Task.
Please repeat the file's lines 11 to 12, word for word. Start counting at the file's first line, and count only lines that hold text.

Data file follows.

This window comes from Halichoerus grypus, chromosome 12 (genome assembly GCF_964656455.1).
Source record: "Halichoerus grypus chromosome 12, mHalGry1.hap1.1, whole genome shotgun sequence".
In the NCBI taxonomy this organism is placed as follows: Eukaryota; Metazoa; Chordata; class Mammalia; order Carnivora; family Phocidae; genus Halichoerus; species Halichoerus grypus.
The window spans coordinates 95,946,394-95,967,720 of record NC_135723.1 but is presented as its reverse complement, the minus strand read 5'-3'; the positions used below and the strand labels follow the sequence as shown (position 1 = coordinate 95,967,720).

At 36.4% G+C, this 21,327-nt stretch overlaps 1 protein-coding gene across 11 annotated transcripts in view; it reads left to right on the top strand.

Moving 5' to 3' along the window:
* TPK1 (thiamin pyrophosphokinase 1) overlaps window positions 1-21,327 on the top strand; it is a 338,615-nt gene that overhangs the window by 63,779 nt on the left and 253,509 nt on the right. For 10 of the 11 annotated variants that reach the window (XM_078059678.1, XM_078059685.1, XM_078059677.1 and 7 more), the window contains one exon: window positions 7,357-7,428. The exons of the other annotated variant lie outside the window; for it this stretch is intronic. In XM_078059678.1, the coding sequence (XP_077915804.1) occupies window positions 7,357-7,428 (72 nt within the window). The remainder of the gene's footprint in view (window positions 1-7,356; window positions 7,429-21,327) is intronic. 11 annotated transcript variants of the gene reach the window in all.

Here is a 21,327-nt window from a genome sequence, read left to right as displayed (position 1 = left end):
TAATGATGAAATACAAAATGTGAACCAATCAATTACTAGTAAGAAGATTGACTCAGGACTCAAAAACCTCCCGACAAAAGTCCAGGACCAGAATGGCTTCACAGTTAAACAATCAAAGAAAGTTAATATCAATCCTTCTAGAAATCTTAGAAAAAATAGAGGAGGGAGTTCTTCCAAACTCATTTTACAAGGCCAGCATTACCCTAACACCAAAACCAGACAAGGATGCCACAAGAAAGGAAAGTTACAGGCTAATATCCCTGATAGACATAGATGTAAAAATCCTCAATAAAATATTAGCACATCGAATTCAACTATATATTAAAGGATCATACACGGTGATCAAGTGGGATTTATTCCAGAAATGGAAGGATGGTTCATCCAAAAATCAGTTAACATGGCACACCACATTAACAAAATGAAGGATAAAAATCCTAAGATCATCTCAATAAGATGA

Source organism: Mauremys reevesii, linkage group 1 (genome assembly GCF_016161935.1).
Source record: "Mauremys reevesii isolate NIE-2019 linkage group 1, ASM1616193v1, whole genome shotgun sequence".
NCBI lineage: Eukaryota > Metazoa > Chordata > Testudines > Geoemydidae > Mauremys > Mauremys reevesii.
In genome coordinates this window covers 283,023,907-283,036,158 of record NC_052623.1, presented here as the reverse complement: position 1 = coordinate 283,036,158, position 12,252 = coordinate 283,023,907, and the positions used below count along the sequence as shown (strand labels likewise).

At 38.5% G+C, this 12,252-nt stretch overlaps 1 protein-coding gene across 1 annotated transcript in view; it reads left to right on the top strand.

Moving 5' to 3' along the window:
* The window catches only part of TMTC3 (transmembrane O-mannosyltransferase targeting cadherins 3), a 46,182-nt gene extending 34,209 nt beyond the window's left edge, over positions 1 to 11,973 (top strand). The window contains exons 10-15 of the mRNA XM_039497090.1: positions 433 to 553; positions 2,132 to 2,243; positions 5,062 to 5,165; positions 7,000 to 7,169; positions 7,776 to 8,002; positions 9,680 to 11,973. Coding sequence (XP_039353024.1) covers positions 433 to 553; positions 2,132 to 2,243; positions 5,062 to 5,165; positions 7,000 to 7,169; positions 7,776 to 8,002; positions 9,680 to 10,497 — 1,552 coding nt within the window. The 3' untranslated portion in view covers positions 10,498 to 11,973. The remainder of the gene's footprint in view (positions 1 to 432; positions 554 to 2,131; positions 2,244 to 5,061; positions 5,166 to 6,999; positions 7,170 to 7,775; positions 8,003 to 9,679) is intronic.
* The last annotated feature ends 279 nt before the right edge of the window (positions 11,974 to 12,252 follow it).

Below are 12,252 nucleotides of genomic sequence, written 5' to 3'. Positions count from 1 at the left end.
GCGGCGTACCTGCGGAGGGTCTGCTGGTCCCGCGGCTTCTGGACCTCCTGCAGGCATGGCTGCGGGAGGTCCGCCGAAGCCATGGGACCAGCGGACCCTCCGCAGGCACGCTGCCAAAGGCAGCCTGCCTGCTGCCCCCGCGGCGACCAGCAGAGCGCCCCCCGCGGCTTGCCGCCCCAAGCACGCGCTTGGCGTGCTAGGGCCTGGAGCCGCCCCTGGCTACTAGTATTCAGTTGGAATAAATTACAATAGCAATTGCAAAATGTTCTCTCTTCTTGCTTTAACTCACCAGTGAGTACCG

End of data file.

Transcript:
Source record: "Mauremys reevesii isolate NIE-2019 linkage group 1, ASM1616193v1, whole genome shotgun sequence".
NCBI lineage: Eukaryota > Metazoa > Chordata > Testudines > Geoemydidae > Mauremys > Mauremys reevesii.